Frequently asked questions:

What is bird flu?

Bird flu or avian influenza is a contagious viral infection which can affect all species of birds. In intensive poultry rearing systems young fattening turkeys and laying hens are usually the most affected species. Free-living birds may carry influenza viruses without becoming ill due to a natural resistance. It is known that wild waterfowl present a natural reservoir for these viruses and can be responsible for the primary introduction of infection into domestic poultry.

What causes it?

The virus causing avian influenza is an Influenzavirus A virus of the family Orthomyxoviridae.

Influenza A viruses infecting poultry can be divided on the basis of their pathogenicity (ability to cause disease). The very virulent viruses cause highly pathogenic avian influenza (HPAI) with mortality in poultry as high as 100%. In the whole world there have been only 19 reported primary isolates of such viruses from domestic poultry since 1959. A severe epidemic occurred in Italy in 1999/2000 causing 413 outbreaks with 16 Million birds affected. Other AI viruses cause a much milder disease (low pathogenic avian influenza, LPAI). Signs of sickness are much less evident or even absent and mortality is much lower.

How does it spread to humans?

H5N1 has been caught by people handling poultry in situations such as markets, where they are exposed to both live and dead birds and their faeces. Because of the approach of the lunar New Year, which is significant in many Asian countries, there is a high demand for poultry, and for noodle soup with raw eggs - which travellers should also avoid.

Why is the WHO concerned?

There have now been a number of reported cases of human infection with H5N1. WHO regards every case of transmission of an avian influenza virus to humans as a cause for heightened vigilance and surveillance. It is particularly concerned when there are highly pathogenic avian influenza viruses in large numbers of poultry in a growing number of countries.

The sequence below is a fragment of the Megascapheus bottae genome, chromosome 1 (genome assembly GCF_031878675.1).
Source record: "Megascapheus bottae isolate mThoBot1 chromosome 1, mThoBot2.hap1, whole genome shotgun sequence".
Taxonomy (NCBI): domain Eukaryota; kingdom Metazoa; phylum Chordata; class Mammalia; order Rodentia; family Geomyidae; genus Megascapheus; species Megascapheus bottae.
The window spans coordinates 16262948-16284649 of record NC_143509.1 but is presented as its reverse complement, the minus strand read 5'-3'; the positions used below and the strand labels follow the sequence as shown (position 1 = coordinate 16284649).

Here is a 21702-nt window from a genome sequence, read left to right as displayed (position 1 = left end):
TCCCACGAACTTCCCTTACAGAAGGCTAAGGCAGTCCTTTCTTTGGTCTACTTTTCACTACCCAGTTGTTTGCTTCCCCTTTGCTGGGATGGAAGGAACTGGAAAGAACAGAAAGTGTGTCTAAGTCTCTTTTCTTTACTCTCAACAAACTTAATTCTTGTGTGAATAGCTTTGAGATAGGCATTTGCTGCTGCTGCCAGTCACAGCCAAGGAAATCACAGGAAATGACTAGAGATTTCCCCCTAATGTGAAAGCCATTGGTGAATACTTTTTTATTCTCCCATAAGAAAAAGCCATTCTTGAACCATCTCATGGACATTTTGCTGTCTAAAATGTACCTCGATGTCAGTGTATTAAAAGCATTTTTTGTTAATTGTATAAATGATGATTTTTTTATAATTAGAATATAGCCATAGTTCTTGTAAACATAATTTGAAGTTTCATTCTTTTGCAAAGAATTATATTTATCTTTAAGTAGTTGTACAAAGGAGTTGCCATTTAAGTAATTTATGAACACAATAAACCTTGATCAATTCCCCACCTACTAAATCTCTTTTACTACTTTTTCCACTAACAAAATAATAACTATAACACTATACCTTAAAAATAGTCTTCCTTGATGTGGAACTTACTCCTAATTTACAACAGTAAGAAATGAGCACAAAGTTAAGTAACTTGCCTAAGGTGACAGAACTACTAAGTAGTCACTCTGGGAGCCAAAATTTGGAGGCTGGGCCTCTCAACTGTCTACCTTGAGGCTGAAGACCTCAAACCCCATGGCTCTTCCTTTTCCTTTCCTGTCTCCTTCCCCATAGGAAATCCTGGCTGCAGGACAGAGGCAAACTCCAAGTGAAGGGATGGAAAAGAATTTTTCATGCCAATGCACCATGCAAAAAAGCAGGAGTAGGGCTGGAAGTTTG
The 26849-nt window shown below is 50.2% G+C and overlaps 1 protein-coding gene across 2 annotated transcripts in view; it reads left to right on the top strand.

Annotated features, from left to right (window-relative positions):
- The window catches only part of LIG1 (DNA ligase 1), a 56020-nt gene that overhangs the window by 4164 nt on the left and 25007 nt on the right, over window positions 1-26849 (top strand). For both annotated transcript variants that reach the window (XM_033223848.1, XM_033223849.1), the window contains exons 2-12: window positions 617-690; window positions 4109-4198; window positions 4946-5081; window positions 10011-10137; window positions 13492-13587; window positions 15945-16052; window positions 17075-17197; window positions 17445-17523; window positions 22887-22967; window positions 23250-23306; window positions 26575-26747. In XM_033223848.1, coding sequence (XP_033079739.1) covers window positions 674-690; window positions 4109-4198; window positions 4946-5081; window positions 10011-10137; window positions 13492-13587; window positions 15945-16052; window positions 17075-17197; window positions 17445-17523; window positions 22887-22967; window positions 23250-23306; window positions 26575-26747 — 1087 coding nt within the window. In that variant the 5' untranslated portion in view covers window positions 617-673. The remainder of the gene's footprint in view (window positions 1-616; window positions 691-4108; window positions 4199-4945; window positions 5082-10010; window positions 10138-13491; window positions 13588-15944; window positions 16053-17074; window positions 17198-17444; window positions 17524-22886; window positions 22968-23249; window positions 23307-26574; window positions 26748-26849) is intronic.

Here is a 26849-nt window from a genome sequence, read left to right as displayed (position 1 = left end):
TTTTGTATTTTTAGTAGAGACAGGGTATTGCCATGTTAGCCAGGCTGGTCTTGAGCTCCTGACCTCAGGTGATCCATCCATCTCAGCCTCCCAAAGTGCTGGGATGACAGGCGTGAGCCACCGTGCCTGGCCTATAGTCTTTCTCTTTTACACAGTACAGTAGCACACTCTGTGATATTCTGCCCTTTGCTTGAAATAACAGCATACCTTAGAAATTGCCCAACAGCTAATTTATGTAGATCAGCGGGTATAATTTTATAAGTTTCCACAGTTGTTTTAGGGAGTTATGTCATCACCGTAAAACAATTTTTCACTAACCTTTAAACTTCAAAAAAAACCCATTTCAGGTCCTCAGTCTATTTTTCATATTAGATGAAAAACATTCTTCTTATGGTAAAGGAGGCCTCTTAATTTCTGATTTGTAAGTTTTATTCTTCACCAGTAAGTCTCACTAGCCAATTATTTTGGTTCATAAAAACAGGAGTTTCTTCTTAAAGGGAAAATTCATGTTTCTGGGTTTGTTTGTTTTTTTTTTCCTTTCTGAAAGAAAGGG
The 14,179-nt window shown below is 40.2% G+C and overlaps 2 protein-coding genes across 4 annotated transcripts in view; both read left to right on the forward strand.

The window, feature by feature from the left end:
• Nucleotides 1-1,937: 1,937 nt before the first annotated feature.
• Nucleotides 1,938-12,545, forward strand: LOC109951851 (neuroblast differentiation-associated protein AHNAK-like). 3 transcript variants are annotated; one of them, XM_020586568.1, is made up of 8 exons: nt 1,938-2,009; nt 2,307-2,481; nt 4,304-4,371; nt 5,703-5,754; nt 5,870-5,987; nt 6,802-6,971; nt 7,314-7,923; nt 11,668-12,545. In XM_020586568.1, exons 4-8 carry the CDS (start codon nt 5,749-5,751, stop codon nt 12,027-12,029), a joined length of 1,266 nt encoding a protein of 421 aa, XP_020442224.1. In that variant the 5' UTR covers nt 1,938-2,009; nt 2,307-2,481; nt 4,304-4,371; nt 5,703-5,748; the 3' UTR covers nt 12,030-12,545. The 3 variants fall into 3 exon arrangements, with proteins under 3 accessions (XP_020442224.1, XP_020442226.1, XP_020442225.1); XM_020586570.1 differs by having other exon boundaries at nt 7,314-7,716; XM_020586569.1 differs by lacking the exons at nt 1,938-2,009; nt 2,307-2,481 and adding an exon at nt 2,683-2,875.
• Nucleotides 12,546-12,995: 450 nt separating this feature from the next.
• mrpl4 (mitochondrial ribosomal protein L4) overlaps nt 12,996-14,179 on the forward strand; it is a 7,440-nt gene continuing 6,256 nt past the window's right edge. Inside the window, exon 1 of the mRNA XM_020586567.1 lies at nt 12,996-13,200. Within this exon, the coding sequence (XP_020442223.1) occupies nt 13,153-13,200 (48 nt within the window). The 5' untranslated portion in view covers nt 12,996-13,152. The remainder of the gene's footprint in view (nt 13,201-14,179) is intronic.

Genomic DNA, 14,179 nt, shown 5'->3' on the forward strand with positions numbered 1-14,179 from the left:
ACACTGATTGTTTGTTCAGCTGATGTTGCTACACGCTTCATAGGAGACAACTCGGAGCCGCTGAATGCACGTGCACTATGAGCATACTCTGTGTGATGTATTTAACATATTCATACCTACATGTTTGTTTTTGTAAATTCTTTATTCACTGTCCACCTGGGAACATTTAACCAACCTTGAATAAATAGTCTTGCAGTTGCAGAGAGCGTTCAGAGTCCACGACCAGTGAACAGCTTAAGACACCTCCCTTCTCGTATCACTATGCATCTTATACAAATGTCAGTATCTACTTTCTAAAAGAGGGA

Influenza viruses are highly unstable. When they are circulating at the same time as human viruses there is potential for the two to "meet" and create a new influenza virus to which humans would have little, if any, protective immunity.

Which countries are experiencing outbreaks?

An outbreak of highly pathogenic H5N1 avian influenza was detected in southern Vietnam in the beginning of January. The outbreak is now known to have spread to other provinces in the country. Reports indicate that pigs and ducks have also been infected. In mid-January officials in the Republic of Korea announced the spread of H5N1 avian influenza to an additional farm. Japan is also experiencing an outbreak in poultry caused by the H5N1 virus. Other anecdotal and as yet unconfirmed reports have come from Indonesia, Thailand, Taiwan and Cambodia.

What is WHO doing?

In response to these developments, WHO has initiated a series of activities. These include support to national authorities in investigating the outbreaks and enhanced surveillance activities in Asia. WHO has also initiated the development of candidates and reagents for vaccine production, and antigenic and genetic assessments of the H5N1 strain to provide up-to-date diagnostic tests to national influenza centres. The WHO Global Influenza Network will receive virus and clinical specimens shortly. As a precautionary measure, network laboratories will immediately begin work on the development of a strain that can be used to produce a vaccine.